I'm going to Luxembourg for the first time next month! My husband (Scott Lynch, also a novelist) and I will be guests of honor at Luxcon, the flagship Luxembourg City science fiction convention. I am incredibly excited about this!

I'm excited about Captain Marvel; and my friend Arkady Martine's first novel, A Memory Called Empire, which comes out this month; and I'm excited about the new album from The National that comes out in May.

Comments

Popular posts from this blog

Where are the chemistry popular science books?

by Brian Clegg
There has never been more emphasis on the importance of public engagement. We need both to encourage a deeper interest in science and to counter anti-scientific views that seem to go hand-in-hand with some types of politics. Getting the public interested in science both helps recruit new scientists of the future and spreads an understanding of why an area of scientific research deserves funding. Yet it is possible that chemistry lags behind the other sciences in outreach. As a science writer, and editor of this website, I believe that chemistry is under-represented in popular science. I'd like to establish if this is the case, if so why it is happening - and what can be done to change things. 


An easy straw poll is provided by the topic tags on the site. At the time of writing, there are 22 books under 'chemistry' as opposed to 97 maths, 126 biology and 182 physics. The distribution is inevitably influenced by editorial bias - but as the editor, I can confirm …

Make, Think, Imagine - John Browne ***

When you read a politician's memoirs you know that, nine times out of ten, it won't really quite work, because the message can't carry a whole book. It's reminiscent of the old literary agent's cry of 'Is it a book, or is it an article?' It's not that there aren't a lot of words in such tomes. It's almost obligatory for these books to be quite chunky. But it's a fair amount of work getting through them, and you don't feel entirely satisfied afterwards. Unfortunately, that's rather how John Browne (former head of oil giant BP)'s book comes across.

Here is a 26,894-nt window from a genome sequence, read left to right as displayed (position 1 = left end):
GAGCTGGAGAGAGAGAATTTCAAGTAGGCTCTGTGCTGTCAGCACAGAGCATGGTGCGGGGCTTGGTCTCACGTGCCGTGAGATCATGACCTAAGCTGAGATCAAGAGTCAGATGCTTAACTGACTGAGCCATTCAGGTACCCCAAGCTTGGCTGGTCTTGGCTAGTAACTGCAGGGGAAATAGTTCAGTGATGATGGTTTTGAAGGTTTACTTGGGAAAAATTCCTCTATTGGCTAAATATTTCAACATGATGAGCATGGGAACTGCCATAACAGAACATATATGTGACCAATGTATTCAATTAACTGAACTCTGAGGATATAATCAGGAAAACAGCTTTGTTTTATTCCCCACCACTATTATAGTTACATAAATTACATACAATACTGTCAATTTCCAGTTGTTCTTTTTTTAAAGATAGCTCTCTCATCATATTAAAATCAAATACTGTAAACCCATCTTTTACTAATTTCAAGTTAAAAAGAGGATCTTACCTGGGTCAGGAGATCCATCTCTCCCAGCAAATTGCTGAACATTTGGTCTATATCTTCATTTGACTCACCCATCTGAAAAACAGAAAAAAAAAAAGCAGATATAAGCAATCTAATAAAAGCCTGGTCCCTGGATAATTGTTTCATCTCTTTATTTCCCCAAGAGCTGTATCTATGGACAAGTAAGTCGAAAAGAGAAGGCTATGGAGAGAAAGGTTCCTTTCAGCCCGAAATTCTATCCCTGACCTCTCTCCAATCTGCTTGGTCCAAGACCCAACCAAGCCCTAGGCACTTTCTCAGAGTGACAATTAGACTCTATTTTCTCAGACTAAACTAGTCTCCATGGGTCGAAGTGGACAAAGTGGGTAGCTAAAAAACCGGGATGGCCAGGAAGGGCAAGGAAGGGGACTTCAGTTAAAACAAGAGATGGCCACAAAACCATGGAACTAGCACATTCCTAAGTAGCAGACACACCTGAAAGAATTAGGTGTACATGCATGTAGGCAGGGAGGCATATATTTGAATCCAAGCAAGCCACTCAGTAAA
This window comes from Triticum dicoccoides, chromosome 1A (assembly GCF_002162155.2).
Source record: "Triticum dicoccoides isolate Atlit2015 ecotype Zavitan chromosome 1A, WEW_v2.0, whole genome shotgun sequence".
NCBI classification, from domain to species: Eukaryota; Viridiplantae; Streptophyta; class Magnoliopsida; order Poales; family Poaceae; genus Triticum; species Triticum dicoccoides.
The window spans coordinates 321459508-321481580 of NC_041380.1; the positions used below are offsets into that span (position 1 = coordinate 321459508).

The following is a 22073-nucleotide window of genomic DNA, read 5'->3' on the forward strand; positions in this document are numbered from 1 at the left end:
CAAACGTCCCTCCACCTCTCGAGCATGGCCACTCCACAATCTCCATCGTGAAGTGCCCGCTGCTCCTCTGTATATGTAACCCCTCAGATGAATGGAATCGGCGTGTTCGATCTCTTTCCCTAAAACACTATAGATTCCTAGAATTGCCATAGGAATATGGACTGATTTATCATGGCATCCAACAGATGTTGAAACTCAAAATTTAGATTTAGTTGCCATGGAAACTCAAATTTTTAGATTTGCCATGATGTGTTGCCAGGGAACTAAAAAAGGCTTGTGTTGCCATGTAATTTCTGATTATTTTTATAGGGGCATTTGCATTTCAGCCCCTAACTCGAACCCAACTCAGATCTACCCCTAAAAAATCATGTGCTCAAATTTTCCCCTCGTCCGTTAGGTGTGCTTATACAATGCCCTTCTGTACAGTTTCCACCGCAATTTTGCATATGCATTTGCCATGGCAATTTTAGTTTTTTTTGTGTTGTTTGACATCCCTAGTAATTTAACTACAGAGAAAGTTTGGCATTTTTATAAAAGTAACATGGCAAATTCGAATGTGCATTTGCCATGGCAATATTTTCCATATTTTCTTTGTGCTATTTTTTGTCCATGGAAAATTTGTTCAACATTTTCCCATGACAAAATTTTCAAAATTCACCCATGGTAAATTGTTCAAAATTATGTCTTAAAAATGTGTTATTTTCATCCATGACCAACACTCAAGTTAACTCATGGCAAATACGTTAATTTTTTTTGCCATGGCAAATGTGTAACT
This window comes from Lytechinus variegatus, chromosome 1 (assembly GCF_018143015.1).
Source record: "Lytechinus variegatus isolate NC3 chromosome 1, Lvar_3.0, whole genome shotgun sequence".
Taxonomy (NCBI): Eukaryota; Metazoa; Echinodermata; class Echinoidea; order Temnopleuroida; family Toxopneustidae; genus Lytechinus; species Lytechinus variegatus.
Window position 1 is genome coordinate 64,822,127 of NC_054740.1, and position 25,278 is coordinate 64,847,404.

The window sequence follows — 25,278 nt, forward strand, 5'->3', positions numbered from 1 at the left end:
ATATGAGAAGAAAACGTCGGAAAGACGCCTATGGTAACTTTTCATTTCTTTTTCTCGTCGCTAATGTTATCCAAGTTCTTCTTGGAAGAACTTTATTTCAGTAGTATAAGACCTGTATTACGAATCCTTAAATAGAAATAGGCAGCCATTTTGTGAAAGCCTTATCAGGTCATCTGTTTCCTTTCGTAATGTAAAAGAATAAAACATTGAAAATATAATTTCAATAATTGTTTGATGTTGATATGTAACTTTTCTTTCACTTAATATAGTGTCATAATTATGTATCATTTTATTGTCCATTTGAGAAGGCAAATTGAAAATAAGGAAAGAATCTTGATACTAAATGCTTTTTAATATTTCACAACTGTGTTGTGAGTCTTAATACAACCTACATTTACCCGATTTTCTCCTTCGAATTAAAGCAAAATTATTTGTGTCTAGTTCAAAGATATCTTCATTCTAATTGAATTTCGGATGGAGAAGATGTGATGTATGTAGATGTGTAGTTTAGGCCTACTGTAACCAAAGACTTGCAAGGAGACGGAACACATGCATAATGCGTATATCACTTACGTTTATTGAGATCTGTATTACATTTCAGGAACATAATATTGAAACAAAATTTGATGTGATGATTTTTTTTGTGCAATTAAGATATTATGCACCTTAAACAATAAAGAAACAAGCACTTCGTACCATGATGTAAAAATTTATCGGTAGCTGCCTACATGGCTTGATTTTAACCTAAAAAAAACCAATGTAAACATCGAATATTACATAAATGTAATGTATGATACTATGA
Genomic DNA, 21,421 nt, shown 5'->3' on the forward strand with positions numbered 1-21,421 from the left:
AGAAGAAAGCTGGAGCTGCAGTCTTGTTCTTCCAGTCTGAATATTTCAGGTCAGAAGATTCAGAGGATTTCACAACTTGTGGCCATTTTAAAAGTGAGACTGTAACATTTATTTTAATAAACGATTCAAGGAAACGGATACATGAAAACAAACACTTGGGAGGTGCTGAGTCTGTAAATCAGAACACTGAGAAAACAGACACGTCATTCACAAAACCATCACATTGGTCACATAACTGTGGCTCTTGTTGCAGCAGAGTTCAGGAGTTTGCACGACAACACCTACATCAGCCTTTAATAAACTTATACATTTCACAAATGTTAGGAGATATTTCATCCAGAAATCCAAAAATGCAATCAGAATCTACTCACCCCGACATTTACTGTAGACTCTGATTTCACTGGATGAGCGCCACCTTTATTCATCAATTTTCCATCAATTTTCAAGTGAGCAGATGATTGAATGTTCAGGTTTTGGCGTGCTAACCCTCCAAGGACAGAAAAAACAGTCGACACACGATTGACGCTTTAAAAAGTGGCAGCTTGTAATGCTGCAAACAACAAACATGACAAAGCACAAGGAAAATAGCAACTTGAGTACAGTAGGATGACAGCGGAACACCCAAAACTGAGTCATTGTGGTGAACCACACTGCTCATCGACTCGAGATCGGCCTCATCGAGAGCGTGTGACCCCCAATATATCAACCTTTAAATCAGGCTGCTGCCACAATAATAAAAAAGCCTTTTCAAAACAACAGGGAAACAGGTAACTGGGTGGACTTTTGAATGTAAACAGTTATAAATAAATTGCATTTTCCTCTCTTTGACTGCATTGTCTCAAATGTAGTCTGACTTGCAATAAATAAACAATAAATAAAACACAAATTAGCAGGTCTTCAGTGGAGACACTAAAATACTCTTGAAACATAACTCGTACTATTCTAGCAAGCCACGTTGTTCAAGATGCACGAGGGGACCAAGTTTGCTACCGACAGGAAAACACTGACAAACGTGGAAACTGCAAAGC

It's not that the central thread is unimportant. It used to be the case, certainly in the UK, that science, with its roots in philosophy and the pursuit of knowledge, was considered far loftier than engineering, growing out of mechanical work and the pursuit of profit. There is, perhaps, still a whiff of this around in some circles - so Browne's message that engineering has been…

Bloom - Ruth Kassinger ***

There is much fascinating material in this chunky book by Ruth Kassinger. It may be my total ignorance of biology and everyone else knows these things, but I learnt so much - for example that seaweed is algae and not a plant, about algae's role in the development of land plants, about the algae in lichen and its contribution to coral reefs.

The book is divided into four broad sections: on the origins and development of algae, on algae (and particularly seaweed) as food, on making use of algae, for example, for biofuel, and on algae and climate change, particularly the bleaching of coral and algal blooms. This is all done in a very approachable writing style, mixing descriptive material that is never over-technical with narrative often featuring visits to different locations and to talk to a range of experts from those who study to algae to those who cook them.

There are two problems though. Firstly, the book is too long at 380 pages. Each section could do with a trim, but this wa…